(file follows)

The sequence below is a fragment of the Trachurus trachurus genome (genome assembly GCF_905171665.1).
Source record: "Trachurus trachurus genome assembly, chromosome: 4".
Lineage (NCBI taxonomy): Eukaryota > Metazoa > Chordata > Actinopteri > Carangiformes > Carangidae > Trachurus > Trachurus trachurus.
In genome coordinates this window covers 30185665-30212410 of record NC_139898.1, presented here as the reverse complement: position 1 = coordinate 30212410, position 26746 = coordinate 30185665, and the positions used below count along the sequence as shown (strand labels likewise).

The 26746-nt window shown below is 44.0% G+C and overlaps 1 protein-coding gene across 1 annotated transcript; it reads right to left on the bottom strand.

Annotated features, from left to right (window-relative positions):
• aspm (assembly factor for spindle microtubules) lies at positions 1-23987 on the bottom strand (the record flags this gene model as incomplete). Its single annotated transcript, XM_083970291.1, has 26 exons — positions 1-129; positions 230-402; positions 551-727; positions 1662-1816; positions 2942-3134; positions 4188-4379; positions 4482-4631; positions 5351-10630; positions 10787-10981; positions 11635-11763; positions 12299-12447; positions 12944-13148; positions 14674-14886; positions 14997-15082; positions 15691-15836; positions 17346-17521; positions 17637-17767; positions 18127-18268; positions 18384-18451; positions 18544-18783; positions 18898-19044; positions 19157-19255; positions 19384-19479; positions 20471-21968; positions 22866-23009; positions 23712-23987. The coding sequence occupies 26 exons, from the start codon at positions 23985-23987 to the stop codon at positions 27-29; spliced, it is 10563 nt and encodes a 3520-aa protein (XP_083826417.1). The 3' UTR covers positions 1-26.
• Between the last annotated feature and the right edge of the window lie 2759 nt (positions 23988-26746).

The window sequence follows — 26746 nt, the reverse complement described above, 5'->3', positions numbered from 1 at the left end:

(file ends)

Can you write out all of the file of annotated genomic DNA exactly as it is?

The sequence below is a fragment of the Trachurus trachurus genome (genome assembly GCF_905171665.1).
Source record: "Trachurus trachurus genome assembly, chromosome: 4".
Lineage (NCBI taxonomy): Eukaryota > Metazoa > Chordata > Actinopteri > Carangiformes > Carangidae > Trachurus > Trachurus trachurus.
In genome coordinates this window covers 30185665-30212410 of record NC_139898.1, presented here as the reverse complement: position 1 = coordinate 30212410, position 26746 = coordinate 30185665, and the positions used below count along the sequence as shown (strand labels likewise).

The 26746-nt window shown below is 44.0% G+C and overlaps 1 protein-coding gene across 1 annotated transcript; it reads right to left on the bottom strand.

Annotated features, from left to right (window-relative positions):
• aspm (assembly factor for spindle microtubules) lies at positions 1-23987 on the bottom strand (the record flags this gene model as incomplete). Its single annotated transcript, XM_083970291.1, has 26 exons — positions 1-129; positions 230-402; positions 551-727; positions 1662-1816; positions 2942-3134; positions 4188-4379; positions 4482-4631; positions 5351-10630; positions 10787-10981; positions 11635-11763; positions 12299-12447; positions 12944-13148; positions 14674-14886; positions 14997-15082; positions 15691-15836; positions 17346-17521; positions 17637-17767; positions 18127-18268; positions 18384-18451; positions 18544-18783; positions 18898-19044; positions 19157-19255; positions 19384-19479; positions 20471-21968; positions 22866-23009; positions 23712-23987. The coding sequence occupies 26 exons, from the start codon at positions 23985-23987 to the stop codon at positions 27-29; spliced, it is 10563 nt and encodes a 3520-aa protein (XP_083826417.1). The 3' UTR covers positions 1-26.
• Between the last annotated feature and the right edge of the window lie 2759 nt (positions 23988-26746).

The window sequence follows — 26746 nt, the reverse complement described above, 5'->3', positions numbered from 1 at the left end: